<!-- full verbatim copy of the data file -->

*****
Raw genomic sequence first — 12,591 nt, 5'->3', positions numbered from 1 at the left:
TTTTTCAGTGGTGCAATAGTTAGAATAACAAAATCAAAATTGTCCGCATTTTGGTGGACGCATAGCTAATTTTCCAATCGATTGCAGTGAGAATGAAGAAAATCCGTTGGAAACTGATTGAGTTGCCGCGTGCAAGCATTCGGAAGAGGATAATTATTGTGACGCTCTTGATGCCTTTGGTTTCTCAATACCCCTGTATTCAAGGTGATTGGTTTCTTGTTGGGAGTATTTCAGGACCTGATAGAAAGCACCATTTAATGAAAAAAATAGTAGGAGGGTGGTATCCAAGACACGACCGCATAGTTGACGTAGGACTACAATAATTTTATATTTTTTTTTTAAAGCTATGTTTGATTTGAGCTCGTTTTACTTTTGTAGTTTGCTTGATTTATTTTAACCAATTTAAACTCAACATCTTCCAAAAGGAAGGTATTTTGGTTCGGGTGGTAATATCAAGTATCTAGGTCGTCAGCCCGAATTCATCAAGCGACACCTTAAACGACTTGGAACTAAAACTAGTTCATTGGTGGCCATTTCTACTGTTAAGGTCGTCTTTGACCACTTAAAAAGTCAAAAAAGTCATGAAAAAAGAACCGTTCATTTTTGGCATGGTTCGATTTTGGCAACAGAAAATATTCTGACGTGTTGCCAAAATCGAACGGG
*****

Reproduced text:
Raw genomic sequence first — 12,591 nt, 5'->3', positions numbered from 1 at the left:
TTTTTCAGTGGTGCAATAGTTAGAATAACAAAATCAAAATTGTCCGCATTTTGGTGGACGCATAGCTAATTTTCCAATCGATTGCAGTGAGAATGAAGAAAATCCGTTGGAAACTGATTGAGTTGCCGCGTGCAAGCATTCGGAAGAGGATAATTATTGTGACGCTCTTGATGCCTTTGGTTTCTCAATACCCCTGTATTCAAGGTGATTGGTTTCTTGTTGGGAGTATTTCAGGACCTGATAGAAAGCACCATTTAATGAAAAAAATAGTAGGAGGGTGGTATCCAAGACACGACCGCATAGTTGACGTAGGACTACAATAATTTTATATTTTTTTTTTAAAGCTATGTTTGATTTGAGCTCGTTTTACTTTTGTAGTTTGCTTGATTTATTTTAACCAATTTAAACTCAACATCTTCCAAAAGGAAGGTATTTTGGTTCGGGTGGTAATATCAAGTATCTAGGTCGTCAGCCCGAATTCATCAAGCGACACCTTAAACGACTTGGAACTAAAACTAGTTCATTGGTGGCCATTTCTACTGTTAAGGTCGTCTTTGACCACTTAAAAAGTCAAAAAAGTCATGAAAAAAGAACCGTTCATTTTTGGCATGGTTCGATTTTGGCAACAGAAAATATTCTGACGTGTTGCCAAAATCGAACGGG